And all that is the prologue to the heart of the sermon. Dream with me for a moment. If you had one big wish for this congregation what would it be? We’ve asked this sort of question before. What is the magic of this congregation? What draws you? What is essential to UUCB? And with all that good stuff in mind, consider: what will we be doing better in 5 years?
As we think about changes to our physical space, renovation and additions, consider it through the lens of our mission and our vision. Consider what we might do for our building as a way to better live our faith.
Certainly, we will want to take care of the deferred maintenance: lingering mold issues in the basement, new floors for the hallway, the skylights and the bathrooms need attention. And while taking care of deferred maintenance will enhance our space with beauty and improved functionality, it is the minimum level. We’re not really changing anything, not risking anything. Deferred maintenance, while significant, is not audacious or dangerous, why it’s barely controversial.
Dream with me for a moment. Some of the dreams I have heard are for safe, gender neutral bathrooms, a larger kitchen that can pass stricter health codes, a larger social hall, a dedicated chapel in the RE wing, adjustable walls like accordion walls or folding walls for some RE rooms, a substantial entry foyer where we can better greet people as they come in, enhanced outdoor green space and use of that space. People like the sanctuary, we’ve given the sanctuary attention – maintenance for the roof and a little extra for the floors and chairs and paint on the walls. What about other rooms in this building? The sanctuary is fresh, the rest of the building is a little stale. What could we do to some of the other spaces to enhance our mission?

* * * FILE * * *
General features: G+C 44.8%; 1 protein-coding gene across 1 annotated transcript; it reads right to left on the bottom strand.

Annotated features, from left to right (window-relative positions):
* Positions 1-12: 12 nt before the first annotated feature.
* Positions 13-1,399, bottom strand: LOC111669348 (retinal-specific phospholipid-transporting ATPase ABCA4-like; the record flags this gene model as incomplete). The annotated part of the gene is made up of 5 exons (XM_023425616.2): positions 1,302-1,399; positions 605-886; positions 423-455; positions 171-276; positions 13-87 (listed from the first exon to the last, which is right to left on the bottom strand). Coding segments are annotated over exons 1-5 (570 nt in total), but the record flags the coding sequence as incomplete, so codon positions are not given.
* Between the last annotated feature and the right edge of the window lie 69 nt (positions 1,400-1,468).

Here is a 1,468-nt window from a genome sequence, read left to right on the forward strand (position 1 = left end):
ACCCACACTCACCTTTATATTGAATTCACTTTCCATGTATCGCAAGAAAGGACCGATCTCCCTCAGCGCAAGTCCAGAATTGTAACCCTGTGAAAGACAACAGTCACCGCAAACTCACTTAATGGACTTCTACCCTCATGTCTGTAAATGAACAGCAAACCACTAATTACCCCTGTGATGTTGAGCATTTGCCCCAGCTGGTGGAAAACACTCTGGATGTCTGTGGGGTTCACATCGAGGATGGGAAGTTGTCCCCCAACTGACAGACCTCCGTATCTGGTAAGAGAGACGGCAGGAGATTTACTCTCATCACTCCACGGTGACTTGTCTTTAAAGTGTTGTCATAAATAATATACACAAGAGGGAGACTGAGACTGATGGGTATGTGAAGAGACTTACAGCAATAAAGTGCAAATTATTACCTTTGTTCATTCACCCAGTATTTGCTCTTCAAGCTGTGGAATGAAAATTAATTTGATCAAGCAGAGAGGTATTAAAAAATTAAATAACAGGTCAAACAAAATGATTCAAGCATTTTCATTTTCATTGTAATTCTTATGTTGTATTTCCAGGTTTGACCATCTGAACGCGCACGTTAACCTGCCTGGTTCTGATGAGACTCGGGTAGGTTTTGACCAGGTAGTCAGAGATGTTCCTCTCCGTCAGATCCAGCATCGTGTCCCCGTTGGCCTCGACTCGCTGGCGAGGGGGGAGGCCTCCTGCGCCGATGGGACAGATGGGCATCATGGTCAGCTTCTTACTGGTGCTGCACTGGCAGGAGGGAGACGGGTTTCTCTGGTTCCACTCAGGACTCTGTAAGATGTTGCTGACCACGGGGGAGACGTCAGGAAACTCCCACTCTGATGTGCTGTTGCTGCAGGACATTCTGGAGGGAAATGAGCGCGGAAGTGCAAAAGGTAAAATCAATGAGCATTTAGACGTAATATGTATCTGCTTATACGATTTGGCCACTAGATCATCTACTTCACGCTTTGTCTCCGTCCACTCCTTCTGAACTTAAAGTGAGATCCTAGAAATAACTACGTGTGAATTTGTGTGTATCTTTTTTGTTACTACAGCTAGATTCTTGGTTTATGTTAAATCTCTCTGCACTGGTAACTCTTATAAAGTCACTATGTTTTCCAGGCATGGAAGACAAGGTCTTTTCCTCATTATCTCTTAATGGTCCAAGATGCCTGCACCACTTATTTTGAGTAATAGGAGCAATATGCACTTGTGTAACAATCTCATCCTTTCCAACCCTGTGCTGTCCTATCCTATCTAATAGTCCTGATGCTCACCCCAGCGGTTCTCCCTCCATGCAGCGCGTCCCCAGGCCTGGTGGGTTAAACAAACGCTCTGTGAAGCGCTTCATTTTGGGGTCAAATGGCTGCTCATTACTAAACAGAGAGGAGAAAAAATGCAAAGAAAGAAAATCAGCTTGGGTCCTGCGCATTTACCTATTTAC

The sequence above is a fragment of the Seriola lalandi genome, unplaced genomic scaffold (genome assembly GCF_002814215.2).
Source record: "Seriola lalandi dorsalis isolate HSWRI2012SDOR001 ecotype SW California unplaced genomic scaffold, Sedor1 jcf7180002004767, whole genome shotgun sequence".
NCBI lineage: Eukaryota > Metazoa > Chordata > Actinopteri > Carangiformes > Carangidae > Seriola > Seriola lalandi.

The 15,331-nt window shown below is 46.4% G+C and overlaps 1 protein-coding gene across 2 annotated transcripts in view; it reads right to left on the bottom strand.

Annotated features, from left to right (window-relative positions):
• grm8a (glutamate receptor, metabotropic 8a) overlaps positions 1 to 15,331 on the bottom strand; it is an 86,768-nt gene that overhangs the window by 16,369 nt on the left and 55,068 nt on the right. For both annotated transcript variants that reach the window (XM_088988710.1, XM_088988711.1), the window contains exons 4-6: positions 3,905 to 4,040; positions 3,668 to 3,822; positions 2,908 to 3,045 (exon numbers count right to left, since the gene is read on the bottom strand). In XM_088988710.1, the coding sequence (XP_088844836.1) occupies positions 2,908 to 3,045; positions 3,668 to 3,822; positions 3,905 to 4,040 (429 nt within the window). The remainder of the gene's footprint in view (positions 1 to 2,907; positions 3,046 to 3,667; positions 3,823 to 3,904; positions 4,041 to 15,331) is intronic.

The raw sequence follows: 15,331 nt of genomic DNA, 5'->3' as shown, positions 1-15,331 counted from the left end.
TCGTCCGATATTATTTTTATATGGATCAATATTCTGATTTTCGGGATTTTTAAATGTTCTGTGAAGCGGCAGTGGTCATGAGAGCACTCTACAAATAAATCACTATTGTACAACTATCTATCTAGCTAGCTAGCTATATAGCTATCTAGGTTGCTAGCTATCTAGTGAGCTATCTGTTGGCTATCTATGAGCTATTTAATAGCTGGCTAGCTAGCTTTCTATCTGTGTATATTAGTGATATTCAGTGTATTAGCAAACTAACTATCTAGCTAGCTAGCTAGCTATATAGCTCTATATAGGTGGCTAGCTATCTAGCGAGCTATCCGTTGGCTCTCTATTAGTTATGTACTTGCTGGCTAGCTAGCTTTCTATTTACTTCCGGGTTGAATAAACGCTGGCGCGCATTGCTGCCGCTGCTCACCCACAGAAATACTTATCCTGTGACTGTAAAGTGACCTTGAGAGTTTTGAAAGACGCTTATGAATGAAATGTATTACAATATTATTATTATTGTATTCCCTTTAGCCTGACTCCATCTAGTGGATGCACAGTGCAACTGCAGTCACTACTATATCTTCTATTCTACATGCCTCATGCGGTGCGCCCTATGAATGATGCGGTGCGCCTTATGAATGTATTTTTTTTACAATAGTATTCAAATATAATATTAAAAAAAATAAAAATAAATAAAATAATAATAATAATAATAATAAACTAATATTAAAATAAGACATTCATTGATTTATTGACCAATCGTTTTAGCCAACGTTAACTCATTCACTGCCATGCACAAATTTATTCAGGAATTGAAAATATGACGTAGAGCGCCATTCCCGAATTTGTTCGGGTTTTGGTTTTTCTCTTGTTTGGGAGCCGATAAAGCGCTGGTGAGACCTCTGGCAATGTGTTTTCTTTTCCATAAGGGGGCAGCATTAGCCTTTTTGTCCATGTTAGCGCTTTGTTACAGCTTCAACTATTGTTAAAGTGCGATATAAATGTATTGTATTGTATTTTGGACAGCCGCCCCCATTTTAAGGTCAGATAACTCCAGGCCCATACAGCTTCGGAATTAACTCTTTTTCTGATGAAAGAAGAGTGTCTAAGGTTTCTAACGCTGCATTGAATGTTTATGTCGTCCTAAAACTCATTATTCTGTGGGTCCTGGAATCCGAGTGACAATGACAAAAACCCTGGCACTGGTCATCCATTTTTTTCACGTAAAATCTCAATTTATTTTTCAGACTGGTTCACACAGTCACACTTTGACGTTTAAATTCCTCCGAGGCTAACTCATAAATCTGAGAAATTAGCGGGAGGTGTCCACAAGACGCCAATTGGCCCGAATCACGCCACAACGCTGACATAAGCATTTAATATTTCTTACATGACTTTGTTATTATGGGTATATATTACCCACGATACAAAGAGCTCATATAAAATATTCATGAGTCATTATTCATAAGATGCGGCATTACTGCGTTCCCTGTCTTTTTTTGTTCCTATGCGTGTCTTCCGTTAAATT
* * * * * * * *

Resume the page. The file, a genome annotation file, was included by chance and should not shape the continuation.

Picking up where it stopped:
Let me walk through two ideas to highlight the ‘why’ of a few projects. First: the kitchen. The renovation committee has been talking about expanding the kitchen. Depending on potential changes to how we heat the building, the large furnace room between the Kitchen and Fireside room may become obsolete. The committee is looking at ways we could expand our kitchen using that extra space. They have Alex Lehman’s exciting 3D renderings to share, ideas and possibilities that capture the attention.
As we’ve been dreaming about changes to the square footage, many people have become excited about what we could do with the space. We stumbled a little in answering why we would do it. Why would we expand the kitchen? Is a bigger kitchen something that would meet our needs, or our mission?
A few months back, widow of a recently deceased congregant called me. She scheduled a brief visit. She simply wanted to give me a check for several thousand dollars in her husband’s memory. She told me, “He wanted it to go to feeding the hungry.” In consultation with his widow, the Board distributed half of the gift into places that serve directly to feed the hungry: our Community Nutrition fund and the Minister’s Discretionary fund. The other half we set aside for the capital renovations of the kitchen.
And here we shift from question of what we could do to renovate the kitchen, to why we would do so: to better feed the hungry. Our kitchen does not meet health codes to be able to prepare or serve food to the community. We could change our kitchen to meet those codes. We can step up to serving meals, possibly being a community dinner site for hungry people in Broome county because that is how we can live our mission which calls us to “Act with justice and compassion.”
This is an example of what is meant by having a vision leading our building plans. We aren’t going to expand our kitchen because it seems nice and we have the room to do it. We would expand our kitchen because it would help us put our faith into action, we could better feed the hungry.
This is how ‘thinking beyond our walls’ leads us to improve what is here within our walls, to even improve our walls! It is audacious and bold! Maybe it is even a little dangerous because we are taking a risk, a risk to commit to making changes that could change us as well as heal some of the hurting in the world. Breaking from the status quo can be dangerous, and good.